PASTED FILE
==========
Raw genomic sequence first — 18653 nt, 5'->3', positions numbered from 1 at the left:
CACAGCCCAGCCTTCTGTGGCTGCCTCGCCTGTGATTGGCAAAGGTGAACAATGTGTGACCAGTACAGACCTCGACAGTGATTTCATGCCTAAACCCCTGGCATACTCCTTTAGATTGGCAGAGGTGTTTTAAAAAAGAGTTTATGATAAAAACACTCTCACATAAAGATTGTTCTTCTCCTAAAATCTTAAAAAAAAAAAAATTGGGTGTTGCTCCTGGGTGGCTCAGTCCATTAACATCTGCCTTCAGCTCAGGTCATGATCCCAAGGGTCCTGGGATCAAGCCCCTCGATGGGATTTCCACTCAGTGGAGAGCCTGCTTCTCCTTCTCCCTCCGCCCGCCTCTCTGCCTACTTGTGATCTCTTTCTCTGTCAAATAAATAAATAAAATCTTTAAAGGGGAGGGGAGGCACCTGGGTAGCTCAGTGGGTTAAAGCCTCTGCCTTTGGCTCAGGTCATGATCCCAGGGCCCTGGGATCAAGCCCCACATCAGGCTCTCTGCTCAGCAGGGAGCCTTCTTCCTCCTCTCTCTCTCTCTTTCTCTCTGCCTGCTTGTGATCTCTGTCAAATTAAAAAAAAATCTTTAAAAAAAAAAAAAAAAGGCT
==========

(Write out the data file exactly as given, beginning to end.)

Raw genomic sequence first — 18653 nt, 5'->3', positions numbered from 1 at the left:
CACAGCCCAGCCTTCTGTGGCTGCCTCGCCTGTGATTGGCAAAGGTGAACAATGTGTGACCAGTACAGACCTCGACAGTGATTTCATGCCTAAACCCCTGGCATACTCCTTTAGATTGGCAGAGGTGTTTTAAAAAAGAGTTTATGATAAAAACACTCTCACATAAAGATTGTTCTTCTCCTAAAATCTTAAAAAAAAAAAAATTGGGTGTTGCTCCTGGGTGGCTCAGTCCATTAACATCTGCCTTCAGCTCAGGTCATGATCCCAAGGGTCCTGGGATCAAGCCCCTCGATGGGATTTCCACTCAGTGGAGAGCCTGCTTCTCCTTCTCCCTCCGCCCGCCTCTCTGCCTACTTGTGATCTCTTTCTCTGTCAAATAAATAAATAAAATCTTTAAAGGGGAGGGGAGGCACCTGGGTAGCTCAGTGGGTTAAAGCCTCTGCCTTTGGCTCAGGTCATGATCCCAGGGCCCTGGGATCAAGCCCCACATCAGGCTCTCTGCTCAGCAGGGAGCCTTCTTCCTCCTCTCTCTCTCTCTTTCTCTCTGCCTGCTTGTGATCTCTGTCAAATTAAAAAAAAATCTTTAAAAAAAAAAAAAAAAGGCT